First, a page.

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We billed it—will they come?

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Montana has had to wait 30 long months for its turn to bask in glow of the 200th anniversary of Lewis and Clark’s journey through the American West, but with the summer arrival of Corps of Discovery II, the wait is over.

Montana received the bulk of the National Park Service’s 2005 Challenge Cost Share funds for various Lewis and Clark projects and promotions. Thirty-five Lewis and Clark-related projects bagged $1.5 million in NPS funds, and partners pitched in an additional $8.8 million. According to Sarah Lawlor of Travel Montana, the state’s tourism agency has been using Lewis and Clark imagery and messaging in nationwide consumer advertising since 1997.

The Kansas City Star recently reported that Lewis and Clark tourism is a flop. Reporter Rick Montgomery wrote that ticket orders for the upcoming Under the Big Sky signature event in Great Falls were “dismal.”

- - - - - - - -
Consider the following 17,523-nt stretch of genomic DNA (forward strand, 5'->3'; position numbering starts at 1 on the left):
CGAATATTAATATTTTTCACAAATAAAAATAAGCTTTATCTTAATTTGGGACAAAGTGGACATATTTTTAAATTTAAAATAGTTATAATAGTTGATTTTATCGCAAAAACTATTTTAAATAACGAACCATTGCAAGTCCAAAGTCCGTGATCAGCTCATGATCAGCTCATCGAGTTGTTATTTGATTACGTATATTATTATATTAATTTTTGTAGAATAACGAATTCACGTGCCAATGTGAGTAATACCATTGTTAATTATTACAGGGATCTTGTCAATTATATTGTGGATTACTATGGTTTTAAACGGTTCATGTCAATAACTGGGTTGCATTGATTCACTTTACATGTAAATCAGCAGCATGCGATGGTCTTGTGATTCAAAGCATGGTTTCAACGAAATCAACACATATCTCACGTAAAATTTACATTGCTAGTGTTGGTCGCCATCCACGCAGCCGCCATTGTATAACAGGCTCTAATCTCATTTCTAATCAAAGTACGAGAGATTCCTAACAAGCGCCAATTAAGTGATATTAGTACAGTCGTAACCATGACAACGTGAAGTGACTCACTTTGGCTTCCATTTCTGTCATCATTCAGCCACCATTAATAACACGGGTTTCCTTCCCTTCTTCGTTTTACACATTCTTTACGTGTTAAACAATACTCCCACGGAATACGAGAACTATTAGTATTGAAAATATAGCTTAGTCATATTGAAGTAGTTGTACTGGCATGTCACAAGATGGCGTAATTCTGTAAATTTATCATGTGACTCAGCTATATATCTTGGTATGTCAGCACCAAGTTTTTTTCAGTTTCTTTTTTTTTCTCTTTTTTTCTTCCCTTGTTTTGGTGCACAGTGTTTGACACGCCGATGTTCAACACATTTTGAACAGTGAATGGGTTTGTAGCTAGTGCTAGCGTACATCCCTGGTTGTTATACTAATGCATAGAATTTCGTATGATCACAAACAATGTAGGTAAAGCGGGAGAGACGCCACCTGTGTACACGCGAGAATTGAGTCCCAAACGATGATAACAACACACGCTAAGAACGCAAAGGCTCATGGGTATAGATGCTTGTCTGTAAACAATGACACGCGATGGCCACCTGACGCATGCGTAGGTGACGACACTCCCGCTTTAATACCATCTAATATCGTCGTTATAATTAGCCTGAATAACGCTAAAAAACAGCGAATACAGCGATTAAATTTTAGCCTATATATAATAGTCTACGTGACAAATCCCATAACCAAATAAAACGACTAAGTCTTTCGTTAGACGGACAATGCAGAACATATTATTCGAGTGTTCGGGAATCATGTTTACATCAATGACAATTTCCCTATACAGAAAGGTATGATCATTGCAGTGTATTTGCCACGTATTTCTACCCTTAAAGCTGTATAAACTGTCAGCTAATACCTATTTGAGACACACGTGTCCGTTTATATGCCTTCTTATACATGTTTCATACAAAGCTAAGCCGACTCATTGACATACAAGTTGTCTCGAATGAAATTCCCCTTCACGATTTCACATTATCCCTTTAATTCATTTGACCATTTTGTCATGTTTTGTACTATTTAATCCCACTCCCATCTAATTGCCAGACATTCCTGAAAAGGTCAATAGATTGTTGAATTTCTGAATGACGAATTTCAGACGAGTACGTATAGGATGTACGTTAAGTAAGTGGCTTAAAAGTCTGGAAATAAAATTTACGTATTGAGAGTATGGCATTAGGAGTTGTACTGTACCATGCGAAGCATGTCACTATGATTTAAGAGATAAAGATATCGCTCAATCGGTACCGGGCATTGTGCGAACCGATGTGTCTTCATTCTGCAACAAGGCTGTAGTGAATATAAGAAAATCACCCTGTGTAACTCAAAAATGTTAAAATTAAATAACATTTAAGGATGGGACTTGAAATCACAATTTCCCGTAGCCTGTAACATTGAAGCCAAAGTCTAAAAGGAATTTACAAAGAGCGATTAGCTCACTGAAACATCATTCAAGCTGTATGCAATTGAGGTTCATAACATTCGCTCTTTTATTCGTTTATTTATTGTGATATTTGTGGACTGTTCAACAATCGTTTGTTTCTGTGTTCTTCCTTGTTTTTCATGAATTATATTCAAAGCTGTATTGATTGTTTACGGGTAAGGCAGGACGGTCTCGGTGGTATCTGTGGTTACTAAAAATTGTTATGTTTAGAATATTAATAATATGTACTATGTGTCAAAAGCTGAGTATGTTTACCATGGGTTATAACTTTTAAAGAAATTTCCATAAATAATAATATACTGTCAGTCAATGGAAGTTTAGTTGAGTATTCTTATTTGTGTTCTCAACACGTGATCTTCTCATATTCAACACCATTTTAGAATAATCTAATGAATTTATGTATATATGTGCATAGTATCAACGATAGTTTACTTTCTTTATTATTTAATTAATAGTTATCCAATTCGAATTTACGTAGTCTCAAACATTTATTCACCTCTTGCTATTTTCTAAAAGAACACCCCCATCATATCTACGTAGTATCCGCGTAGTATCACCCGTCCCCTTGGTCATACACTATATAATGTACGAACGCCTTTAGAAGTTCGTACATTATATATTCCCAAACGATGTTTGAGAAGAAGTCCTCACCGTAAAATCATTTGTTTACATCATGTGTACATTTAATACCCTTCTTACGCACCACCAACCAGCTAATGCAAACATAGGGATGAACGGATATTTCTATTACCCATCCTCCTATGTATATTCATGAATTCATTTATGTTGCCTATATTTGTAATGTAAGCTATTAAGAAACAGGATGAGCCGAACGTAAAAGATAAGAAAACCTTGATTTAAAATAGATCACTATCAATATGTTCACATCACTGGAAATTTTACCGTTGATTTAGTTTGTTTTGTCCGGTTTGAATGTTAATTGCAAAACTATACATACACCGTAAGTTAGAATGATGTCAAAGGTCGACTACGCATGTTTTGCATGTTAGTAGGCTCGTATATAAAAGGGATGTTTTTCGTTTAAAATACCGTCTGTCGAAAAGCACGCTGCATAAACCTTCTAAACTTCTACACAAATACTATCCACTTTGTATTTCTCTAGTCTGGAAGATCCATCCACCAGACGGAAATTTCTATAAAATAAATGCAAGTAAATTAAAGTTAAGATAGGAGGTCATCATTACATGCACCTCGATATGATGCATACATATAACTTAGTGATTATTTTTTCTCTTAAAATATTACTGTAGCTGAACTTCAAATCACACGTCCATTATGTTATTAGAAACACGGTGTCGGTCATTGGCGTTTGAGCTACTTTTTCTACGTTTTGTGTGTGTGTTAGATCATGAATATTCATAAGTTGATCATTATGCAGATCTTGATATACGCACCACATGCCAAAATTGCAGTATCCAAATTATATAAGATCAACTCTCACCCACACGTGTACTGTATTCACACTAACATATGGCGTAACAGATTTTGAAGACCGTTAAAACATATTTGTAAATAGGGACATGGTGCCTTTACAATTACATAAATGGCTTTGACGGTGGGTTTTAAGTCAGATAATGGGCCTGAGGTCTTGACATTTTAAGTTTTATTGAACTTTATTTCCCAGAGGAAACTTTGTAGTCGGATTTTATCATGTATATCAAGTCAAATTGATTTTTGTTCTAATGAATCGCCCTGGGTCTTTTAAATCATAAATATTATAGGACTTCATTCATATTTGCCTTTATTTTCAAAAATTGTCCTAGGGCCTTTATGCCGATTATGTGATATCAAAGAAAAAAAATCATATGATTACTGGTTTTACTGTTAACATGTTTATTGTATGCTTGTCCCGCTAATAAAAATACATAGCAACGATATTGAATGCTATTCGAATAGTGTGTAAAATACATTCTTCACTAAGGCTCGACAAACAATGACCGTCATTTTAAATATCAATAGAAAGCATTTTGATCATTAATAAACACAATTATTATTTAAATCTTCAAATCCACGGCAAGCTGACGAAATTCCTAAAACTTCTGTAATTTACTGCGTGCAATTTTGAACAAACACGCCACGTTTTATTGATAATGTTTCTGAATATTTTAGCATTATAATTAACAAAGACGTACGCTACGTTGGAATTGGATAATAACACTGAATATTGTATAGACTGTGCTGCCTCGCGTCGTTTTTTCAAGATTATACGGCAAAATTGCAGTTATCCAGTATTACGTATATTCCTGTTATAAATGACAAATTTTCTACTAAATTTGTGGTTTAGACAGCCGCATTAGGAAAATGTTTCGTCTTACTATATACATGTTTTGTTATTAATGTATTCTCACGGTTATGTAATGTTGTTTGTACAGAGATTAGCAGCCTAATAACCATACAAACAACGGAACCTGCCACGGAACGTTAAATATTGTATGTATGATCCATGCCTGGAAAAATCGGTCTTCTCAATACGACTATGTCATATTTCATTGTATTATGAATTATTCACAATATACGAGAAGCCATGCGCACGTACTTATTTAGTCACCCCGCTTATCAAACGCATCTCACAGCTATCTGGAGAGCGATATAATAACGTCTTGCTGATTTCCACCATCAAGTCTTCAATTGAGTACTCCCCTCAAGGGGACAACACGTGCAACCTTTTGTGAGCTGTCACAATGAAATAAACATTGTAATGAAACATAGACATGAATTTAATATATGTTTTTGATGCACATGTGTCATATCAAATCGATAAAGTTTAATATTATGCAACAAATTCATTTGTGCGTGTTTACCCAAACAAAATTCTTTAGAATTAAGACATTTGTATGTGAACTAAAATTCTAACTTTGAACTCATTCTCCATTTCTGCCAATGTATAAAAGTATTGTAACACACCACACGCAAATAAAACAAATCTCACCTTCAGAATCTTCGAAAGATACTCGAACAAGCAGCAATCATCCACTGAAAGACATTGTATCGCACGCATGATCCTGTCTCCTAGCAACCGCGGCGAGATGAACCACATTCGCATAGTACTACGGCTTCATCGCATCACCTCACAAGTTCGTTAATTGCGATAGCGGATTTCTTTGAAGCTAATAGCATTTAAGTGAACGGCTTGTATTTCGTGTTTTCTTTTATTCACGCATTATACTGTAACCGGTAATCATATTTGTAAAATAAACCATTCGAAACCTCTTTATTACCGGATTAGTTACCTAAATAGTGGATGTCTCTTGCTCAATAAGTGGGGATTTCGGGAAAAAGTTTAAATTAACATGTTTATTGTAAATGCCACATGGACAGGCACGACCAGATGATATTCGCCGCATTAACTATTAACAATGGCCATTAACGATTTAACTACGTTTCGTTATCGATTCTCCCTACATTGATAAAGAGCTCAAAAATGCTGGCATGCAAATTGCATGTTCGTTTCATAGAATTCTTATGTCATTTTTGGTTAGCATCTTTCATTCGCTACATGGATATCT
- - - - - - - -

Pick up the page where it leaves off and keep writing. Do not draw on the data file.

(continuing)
“That’s a flat lie,” says Peggie Bourne, executive director of Explore the Big Sky. “It’s hard to project what our final ticket sales will be, but our advance sales are in line with similar events.”

In North Dakota, event organizers are crying foul over the Star article as well.

David Borlaug, president of Lewis and Clark Fort Mandan Foundation, said the signature event in Bismarck, N.D., drew more than 50,000 visitors over 10 days. In a state that until last year was at the bottom of the tourism barrel, that’s not too shabby.

“There’s never going to be sea of people,” says Borlaug, explaining that the expected flood of tourists was more a slow and steady stream. “You don’t want to see a million people in one place at one time for these events.”

Souvenir shop owners might argue that point, but one thing’s for sure: the tour will wind its way through Montana during the height of the summer tourism season. How many visitors the state will be able to attribute to Lewis and Clark’s coattails remains anyone’s guess.

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